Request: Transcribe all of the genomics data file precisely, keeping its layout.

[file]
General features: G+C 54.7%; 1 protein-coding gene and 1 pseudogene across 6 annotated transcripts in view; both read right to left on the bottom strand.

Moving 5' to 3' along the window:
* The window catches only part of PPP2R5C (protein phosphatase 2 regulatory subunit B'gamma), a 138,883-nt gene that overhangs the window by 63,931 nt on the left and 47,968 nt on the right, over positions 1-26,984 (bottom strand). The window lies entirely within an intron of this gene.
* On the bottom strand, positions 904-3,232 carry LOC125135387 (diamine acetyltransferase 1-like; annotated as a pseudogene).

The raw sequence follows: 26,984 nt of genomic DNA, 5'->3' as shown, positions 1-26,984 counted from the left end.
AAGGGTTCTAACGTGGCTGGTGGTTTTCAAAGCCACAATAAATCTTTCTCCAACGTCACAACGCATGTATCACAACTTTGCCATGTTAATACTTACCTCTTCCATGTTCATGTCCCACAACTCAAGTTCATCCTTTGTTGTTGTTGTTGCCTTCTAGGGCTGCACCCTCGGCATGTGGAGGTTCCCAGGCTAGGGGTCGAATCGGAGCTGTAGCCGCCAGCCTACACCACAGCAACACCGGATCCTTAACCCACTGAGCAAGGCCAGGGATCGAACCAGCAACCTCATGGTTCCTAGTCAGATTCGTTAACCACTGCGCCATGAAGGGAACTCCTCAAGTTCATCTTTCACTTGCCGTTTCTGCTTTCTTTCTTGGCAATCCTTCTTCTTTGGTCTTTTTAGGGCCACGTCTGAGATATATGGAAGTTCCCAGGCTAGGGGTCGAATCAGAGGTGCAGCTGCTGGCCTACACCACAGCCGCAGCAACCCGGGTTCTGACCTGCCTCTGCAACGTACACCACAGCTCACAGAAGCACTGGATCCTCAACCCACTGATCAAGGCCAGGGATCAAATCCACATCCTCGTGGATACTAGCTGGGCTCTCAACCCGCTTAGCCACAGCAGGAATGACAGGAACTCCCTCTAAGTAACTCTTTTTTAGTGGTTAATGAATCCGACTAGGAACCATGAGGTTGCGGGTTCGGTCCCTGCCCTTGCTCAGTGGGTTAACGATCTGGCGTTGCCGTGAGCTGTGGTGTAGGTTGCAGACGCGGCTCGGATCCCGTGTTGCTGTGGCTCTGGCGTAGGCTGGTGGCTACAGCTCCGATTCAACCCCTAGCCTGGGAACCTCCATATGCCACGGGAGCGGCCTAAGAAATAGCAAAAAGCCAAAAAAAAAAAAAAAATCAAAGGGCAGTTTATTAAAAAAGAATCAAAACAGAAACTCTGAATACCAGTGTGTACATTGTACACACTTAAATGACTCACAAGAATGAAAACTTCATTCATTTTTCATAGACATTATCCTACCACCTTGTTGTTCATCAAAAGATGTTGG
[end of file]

General features: G+C 54.7%; 1 protein-coding gene and 1 pseudogene across 6 annotated transcripts in view; both read right to left on the bottom strand.

Moving 5' to 3' along the window:
* The window catches only part of PPP2R5C (protein phosphatase 2 regulatory subunit B'gamma), a 138,883-nt gene that overhangs the window by 63,931 nt on the left and 47,968 nt on the right, over positions 1-26,984 (bottom strand). The window lies entirely within an intron of this gene.
* On the bottom strand, positions 904-3,232 carry LOC125135387 (diamine acetyltransferase 1-like; annotated as a pseudogene).

The raw sequence follows: 26,984 nt of genomic DNA, 5'->3' as shown, positions 1-26,984 counted from the left end.
AAGGGTTCTAACGTGGCTGGTGGTTTTCAAAGCCACAATAAATCTTTCTCCAACGTCACAACGCATGTATCACAACTTTGCCATGTTAATACTTACCTCTTCCATGTTCATGTCCCACAACTCAAGTTCATCCTTTGTTGTTGTTGTTGCCTTCTAGGGCTGCACCCTCGGCATGTGGAGGTTCCCAGGCTAGGGGTCGAATCGGAGCTGTAGCCGCCAGCCTACACCACAGCAACACCGGATCCTTAACCCACTGAGCAAGGCCAGGGATCGAACCAGCAACCTCATGGTTCCTAGTCAGATTCGTTAACCACTGCGCCATGAAGGGAACTCCTCAAGTTCATCTTTCACTTGCCGTTTCTGCTTTCTTTCTTGGCAATCCTTCTTCTTTGGTCTTTTTAGGGCCACGTCTGAGATATATGGAAGTTCCCAGGCTAGGGGTCGAATCAGAGGTGCAGCTGCTGGCCTACACCACAGCCGCAGCAACCCGGGTTCTGACCTGCCTCTGCAACGTACACCACAGCTCACAGAAGCACTGGATCCTCAACCCACTGATCAAGGCCAGGGATCAAATCCACATCCTCGTGGATACTAGCTGGGCTCTCAACCCGCTTAGCCACAGCAGGAATGACAGGAACTCCCTCTAAGTAACTCTTTTTTAGTGGTTAATGAATCCGACTAGGAACCATGAGGTTGCGGGTTCGGTCCCTGCCCTTGCTCAGTGGGTTAACGATCTGGCGTTGCCGTGAGCTGTGGTGTAGGTTGCAGACGCGGCTCGGATCCCGTGTTGCTGTGGCTCTGGCGTAGGCTGGTGGCTACAGCTCCGATTCAACCCCTAGCCTGGGAACCTCCATATGCCACGGGAGCGGCCTAAGAAATAGCAAAAAGCCAAAAAAAAAAAAAAAATCAAAGGGCAGTTTATTAAAAAAGAATCAAAACAGAAACTCTGAATACCAGTGTGTACATTGTACACACTTAAATGACTCACAAGAATGAAAACTTCATTCATTTTTCATAGACATTATCCTACCACCTTGTTGTTCATCAAAAGATGTTGG